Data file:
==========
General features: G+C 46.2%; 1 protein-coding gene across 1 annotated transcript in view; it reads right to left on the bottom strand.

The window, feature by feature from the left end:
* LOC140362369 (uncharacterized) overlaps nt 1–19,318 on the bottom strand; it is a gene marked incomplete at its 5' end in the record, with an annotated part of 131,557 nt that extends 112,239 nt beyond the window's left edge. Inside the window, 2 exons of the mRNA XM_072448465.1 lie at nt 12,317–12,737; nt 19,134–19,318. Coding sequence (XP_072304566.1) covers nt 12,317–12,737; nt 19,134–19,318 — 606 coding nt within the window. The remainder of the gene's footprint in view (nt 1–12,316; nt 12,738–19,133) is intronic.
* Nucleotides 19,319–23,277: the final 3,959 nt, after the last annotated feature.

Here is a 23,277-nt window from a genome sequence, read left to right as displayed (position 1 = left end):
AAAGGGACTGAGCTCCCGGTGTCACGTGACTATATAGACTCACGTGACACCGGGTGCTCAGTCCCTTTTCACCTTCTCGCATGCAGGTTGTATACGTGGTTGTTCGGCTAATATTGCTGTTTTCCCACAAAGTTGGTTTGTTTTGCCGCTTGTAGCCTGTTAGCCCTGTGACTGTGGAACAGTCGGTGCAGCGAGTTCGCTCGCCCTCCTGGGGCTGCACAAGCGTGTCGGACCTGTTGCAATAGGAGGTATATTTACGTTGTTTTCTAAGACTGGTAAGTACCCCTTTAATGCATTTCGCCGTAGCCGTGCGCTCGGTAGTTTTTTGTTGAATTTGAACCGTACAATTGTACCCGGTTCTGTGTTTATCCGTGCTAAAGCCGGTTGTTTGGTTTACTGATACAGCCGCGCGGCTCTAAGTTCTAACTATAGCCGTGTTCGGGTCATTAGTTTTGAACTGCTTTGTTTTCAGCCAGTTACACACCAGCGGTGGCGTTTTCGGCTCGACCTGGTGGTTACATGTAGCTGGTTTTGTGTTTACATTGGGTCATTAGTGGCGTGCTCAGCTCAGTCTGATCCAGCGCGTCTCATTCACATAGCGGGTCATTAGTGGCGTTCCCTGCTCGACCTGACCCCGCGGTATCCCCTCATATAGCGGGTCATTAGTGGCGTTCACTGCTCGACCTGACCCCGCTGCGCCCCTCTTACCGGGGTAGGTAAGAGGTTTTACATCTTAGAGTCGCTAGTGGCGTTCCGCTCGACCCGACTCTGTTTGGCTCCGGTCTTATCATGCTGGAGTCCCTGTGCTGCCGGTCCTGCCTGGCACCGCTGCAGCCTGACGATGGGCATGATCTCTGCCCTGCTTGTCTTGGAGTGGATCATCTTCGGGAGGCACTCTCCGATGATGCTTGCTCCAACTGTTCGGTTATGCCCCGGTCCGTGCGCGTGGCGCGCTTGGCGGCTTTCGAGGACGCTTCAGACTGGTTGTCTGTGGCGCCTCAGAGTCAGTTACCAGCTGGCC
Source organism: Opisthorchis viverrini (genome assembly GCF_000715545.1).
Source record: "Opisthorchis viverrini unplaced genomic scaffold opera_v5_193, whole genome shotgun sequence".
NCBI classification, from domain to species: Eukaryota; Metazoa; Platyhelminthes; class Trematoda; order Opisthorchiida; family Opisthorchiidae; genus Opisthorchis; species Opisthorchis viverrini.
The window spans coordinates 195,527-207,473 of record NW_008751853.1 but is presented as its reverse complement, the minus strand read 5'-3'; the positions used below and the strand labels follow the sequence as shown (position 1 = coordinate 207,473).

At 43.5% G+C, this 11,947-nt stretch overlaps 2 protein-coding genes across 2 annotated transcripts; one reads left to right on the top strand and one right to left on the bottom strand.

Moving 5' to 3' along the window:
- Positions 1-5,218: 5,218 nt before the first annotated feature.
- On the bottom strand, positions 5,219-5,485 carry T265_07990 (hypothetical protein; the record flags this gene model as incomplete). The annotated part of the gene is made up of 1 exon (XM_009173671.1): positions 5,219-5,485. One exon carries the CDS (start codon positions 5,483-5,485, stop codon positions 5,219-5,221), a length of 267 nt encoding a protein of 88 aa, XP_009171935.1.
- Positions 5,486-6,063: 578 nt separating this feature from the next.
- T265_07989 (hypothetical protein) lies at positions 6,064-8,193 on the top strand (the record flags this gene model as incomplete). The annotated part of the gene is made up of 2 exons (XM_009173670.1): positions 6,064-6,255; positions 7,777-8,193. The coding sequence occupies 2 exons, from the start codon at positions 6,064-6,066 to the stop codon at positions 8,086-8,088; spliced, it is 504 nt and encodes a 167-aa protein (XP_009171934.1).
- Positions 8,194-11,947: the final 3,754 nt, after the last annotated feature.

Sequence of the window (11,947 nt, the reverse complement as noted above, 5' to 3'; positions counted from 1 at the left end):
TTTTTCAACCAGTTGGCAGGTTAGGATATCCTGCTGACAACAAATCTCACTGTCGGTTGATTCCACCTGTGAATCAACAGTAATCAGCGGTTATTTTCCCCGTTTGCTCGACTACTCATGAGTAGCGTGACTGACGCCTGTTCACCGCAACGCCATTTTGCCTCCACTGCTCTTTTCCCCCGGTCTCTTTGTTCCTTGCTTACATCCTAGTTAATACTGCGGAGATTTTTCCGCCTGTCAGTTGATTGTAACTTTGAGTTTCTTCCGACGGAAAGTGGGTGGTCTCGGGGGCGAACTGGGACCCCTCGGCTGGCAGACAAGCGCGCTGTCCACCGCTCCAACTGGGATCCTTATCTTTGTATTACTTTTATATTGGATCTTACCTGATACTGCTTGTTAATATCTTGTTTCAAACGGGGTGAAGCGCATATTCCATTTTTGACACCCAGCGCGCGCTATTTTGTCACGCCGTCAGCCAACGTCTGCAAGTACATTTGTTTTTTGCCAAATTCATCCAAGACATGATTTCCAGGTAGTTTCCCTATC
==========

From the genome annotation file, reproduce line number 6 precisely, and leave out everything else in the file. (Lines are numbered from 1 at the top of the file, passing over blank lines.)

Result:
AAAGGGACTGAGCTCCCGGTGTCACGTGACTATATAGACTCACGTGACACCGGGTGCTCAGTCCCTTTTCACCTTCTCGCATGCAGGTTGTATACGTGGTTGTTCGGCTAATATTGCTGTTTTCCCACAAAGTTGGTTTGTTTTGCCGCTTGTAGCCTGTTAGCCCTGTGACTGTGGAACAGTCGGTGCAGCGAGTTCGCTCGCCCTCCTGGGGCTGCACAAGCGTGTCGGACCTGTTGCAATAGGAGGTATATTTACGTTGTTTTCTAAGACTGGTAAGTACCCCTTTAATGCATTTCGCCGTAGCCGTGCGCTCGGTAGTTTTTTGTTGAATTTGAACCGTACAATTGTACCCGGTTCTGTGTTTATCCGTGCTAAAGCCGGTTGTTTGGTTTACTGATACAGCCGCGCGGCTCTAAGTTCTAACTATAGCCGTGTTCGGGTCATTAGTTTTGAACTGCTTTGTTTTCAGCCAGTTACACACCAGCGGTGGCGTTTTCGGCTCGACCTGGTGGTTACATGTAGCTGGTTTTGTGTTTACATTGGGTCATTAGTGGCGTGCTCAGCTCAGTCTGATCCAGCGCGTCTCATTCACATAGCGGGTCATTAGTGGCGTTCCCTGCTCGACCTGACCCCGCGGTATCCCCTCATATAGCGGGTCATTAGTGGCGTTCACTGCTCGACCTGACCCCGCTGCGCCCCTCTTACCGGGGTAGGTAAGAGGTTTTACATCTTAGAGTCGCTAGTGGCGTTCCGCTCGACCCGACTCTGTTTGGCTCCGGTCTTATCATGCTGGAGTCCCTGTGCTGCCGGTCCTGCCTGGCACCGCTGCAGCCTGACGATGGGCATGATCTCTGCCCTGCTTGTCTTGGAGTGGATCATCTTCGGGAGGCACTCTCCGATGATGCTTGCTCCAACTGTTCGGTTATGCCCCGGTCCGTGCGCGTGGCGCGCTTGGCGGCTTTCGAGGACGCTTCAGACTGGTTGTCTGTGGCGCCTCAGAGTCAGTTACCAGCTGGCC